Why We Have Cholesterol Education Month
When we are born, our arteries are clear and healthy. They carry blood, oxygen, and nutrients from our hearts to every part of our bodies. They are the channels of life.
But when our low-density lipoprotein (LDL) cholesterol gets too high, it damages and clogs those arteries which results in cardiovascular disease.
You’ve likely heard of LDL as the “bad cholesterol.” That’s because it’s the single biggest cause of the cardiovascular disease atherosclerosis.
Cholesterol Education Month
September is Cholesterol Education Month, so it’s an important time of year to discuss the role of LDL cholesterol in heart disease.
In 2020 alone, approximately 700,000 people died from heart disease in the U.S. It remains the number one killer in America and around much of the world. The easiest way to prevent this is to know your cholesterol numbers and keeping them out of the danger zone.
|The Safety Zones|
|People without heart disease||People with existing heart disease|
|LDL at or below 100 mg/dL||LDL at or below 55 mg/dL|
|Based on the latest numbers from the American College of Cardiology|
For many in the U.S., these numbers are achievable through a healthy diet and active lifestyle. Our livers produce about 75-80% of the cholesterol in our bodies. They also break down and recycle that cholesterol.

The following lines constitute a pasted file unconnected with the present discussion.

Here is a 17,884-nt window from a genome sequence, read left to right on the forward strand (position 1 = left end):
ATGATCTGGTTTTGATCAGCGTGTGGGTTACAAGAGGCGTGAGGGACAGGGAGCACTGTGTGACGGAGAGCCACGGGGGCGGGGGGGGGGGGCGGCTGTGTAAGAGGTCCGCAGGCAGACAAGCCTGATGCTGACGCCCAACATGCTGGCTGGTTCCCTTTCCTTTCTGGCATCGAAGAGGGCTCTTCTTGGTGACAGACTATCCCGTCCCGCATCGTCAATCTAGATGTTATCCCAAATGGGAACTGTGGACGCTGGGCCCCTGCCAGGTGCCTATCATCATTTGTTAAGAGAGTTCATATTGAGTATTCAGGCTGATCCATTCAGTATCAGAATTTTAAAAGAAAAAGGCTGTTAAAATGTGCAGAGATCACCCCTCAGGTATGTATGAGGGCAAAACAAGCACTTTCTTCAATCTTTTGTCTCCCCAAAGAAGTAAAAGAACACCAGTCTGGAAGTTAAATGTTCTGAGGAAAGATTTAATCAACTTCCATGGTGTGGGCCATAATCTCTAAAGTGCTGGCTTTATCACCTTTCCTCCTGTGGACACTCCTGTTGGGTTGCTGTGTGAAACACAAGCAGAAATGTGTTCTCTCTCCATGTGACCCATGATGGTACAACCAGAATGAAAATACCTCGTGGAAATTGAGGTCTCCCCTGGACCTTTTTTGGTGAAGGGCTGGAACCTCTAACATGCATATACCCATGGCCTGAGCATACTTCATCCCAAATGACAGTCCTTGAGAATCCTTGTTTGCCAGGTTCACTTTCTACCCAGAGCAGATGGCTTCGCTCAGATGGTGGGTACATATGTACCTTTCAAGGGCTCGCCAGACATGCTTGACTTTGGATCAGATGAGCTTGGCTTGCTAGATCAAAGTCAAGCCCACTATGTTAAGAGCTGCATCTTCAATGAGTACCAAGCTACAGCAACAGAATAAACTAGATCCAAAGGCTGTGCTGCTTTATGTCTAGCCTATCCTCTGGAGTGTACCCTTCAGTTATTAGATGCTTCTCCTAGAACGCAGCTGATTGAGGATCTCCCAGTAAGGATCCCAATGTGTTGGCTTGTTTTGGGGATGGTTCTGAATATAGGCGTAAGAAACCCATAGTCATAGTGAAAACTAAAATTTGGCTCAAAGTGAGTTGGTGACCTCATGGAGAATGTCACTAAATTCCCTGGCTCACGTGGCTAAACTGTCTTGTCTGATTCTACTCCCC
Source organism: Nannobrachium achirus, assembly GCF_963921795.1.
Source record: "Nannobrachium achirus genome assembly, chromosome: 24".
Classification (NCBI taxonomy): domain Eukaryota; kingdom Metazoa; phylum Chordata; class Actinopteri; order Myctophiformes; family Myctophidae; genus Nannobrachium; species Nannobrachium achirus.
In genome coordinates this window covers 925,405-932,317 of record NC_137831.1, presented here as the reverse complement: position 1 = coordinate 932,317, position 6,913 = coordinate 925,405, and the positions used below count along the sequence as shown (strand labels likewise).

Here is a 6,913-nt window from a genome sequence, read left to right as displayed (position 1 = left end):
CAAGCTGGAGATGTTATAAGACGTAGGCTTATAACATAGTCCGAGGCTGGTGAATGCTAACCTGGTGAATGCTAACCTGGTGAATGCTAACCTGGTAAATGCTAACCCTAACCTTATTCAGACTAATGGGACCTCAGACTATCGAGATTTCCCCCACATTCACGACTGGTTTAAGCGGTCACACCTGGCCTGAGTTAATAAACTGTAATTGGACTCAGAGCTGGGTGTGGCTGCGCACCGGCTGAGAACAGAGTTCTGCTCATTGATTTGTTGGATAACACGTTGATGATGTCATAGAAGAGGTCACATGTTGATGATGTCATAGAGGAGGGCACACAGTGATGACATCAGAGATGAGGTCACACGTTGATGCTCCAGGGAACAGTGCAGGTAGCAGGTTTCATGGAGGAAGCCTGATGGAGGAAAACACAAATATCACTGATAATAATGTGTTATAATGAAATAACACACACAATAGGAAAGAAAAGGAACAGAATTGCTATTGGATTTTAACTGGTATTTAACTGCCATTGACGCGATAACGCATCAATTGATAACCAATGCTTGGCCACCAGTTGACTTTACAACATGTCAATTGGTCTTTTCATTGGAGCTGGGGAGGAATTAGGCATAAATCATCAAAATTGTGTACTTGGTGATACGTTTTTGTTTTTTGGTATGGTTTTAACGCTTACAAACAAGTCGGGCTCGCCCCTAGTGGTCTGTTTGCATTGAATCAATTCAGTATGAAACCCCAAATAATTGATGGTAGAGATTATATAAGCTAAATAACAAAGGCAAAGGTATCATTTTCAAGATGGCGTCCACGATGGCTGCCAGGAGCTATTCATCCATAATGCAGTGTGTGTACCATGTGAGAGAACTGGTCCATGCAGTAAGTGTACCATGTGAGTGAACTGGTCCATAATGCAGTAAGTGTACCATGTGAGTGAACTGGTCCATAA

For some people, a genetic mutation keeps the liver from effectively recycling LDL cholesterol.
This genetic condition is familial hypercholesterolemia (FH), and it affects 1 in 250 people.
When there is too much LDL cholesterol in the bloodstream, it penetrates and irritates the walls of the arteries causing inflammation, plaque and blockages. As long as LDL levels remain high, this process continues and leads to heart attacks, strokes, or peripheral artery disease.
People with FH will not be able to reach these safety zones without the help of medication, and it usually requires a combination of medications.
Achieving Your LDL Goal
Whether you have FH or not, new studies show the longer you have low cholesterol in your bloodstream, the less risk you have for heart disease or surgery.
One study involved the first line of defense in fighting high cholesterol: statins. They have been around since 1987 and have decades of research showing their effectiveness at lowering LDL cholesterol.
Statins have been going through a bit of a smear campaign lately, but this study shows that most people who take this type of medication experience no side effects. More importantly, not only do statins reduce LDL, but they also reduce the risk of heart attacks and other cardiac events including death.
In today’s world of scientific breakthroughs, we are fortunate enough to have the means to prevent or stop the progression of atherosclerosis. So, the lesson for this month’s Cholesterol Education Month? When you and your loved ones reduce your LDL cholesterol with safe and effective therapies, you can reduce your risk of cardiovascular disease and increase the peaceful time you have together.